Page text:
When tax time rolls around, everyone is looking for ways to reduce their final tax bill. The Internal Revenue Service keeps the list of deductions and exemptions current on its website, but sometimes, unless you’re a seasoned tax preparer, sneaky deductions available to you might be easily missed. One of those easily missed deductions is your car.
Most people don’t realize that if they purchased a new car within the tax year, or if they paid personal property tax on that car to their local community within the tax year, both kinds of tax payments might qualify as a deduction when it comes time to file taxes. If you purchased a new car, you can find the total sales tax assessed on the vehicle in the bill of sale that should have been provided to you when you purchased the car. There should be a section of these sale documents that itemizes everything that went into the total amount you had to hand over to drive the car away. You can take this figure, and in many cases, use it as an itemized deduction when preparing your taxes. You can estimate the amount of tax you would have paid too by using a price estimation tool available online at Cars.com.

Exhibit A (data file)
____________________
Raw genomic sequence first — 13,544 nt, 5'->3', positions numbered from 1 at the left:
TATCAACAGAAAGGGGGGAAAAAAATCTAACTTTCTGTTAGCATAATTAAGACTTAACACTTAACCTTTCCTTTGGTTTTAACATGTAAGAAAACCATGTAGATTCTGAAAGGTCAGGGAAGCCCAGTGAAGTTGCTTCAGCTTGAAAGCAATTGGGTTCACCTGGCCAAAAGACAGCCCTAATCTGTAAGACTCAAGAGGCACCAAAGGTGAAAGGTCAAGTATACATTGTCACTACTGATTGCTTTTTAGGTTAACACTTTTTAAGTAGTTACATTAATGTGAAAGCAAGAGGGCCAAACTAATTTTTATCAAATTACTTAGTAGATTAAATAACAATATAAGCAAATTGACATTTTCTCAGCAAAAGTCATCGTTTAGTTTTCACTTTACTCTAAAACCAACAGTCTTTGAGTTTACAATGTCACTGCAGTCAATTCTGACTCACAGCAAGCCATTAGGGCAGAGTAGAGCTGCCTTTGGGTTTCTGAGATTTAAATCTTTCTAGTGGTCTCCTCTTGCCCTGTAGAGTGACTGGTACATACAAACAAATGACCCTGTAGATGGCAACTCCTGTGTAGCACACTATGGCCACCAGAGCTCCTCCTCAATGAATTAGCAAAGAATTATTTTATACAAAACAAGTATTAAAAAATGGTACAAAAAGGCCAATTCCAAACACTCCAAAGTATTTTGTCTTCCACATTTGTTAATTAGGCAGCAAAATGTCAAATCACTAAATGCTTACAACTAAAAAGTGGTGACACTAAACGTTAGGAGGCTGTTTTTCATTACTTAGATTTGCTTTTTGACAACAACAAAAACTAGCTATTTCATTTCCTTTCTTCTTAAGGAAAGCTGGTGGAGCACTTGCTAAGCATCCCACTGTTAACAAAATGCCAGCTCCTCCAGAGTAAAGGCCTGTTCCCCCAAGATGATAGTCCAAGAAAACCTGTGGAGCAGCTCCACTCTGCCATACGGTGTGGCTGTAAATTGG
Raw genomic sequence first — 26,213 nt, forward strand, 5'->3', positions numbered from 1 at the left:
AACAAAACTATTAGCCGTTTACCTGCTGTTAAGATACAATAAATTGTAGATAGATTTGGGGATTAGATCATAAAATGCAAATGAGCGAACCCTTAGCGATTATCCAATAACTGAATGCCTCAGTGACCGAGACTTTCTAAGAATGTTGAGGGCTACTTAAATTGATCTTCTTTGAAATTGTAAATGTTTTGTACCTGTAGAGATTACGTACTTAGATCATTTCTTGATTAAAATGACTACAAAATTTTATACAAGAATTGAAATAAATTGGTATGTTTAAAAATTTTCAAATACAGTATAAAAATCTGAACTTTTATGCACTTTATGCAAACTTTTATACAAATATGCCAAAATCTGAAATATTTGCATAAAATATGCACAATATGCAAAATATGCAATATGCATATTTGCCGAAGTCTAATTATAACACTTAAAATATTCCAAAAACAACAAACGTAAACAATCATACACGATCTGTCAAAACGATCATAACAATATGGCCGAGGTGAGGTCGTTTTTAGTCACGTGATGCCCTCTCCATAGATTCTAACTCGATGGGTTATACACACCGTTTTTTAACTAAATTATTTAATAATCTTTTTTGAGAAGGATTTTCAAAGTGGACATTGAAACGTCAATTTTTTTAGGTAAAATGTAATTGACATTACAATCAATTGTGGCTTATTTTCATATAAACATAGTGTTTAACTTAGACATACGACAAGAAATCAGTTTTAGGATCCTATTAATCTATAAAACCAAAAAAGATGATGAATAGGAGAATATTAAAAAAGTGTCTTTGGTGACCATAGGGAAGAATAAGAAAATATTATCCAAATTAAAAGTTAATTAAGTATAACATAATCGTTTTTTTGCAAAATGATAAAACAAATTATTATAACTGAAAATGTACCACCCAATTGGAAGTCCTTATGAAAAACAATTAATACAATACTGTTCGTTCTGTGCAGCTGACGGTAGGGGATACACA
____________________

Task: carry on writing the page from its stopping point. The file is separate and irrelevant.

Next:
Many municipalities also levy personal property taxes on vehicles and other moveable property. Each year, the community probably sends a form for you to fill out detailing what property you own. The assessor’s office will then affix a property tax for you based on the value of the property. This property tax can also be deducted when preparing your annual taxes.
You can also claim mileage on your vehicle if you use it for business purposes and have not been reimbursed for its use by your employer. To claim this kind of deduction, you will need to keep very thorough driving logs throughout the year as proof of driving for business purposes only.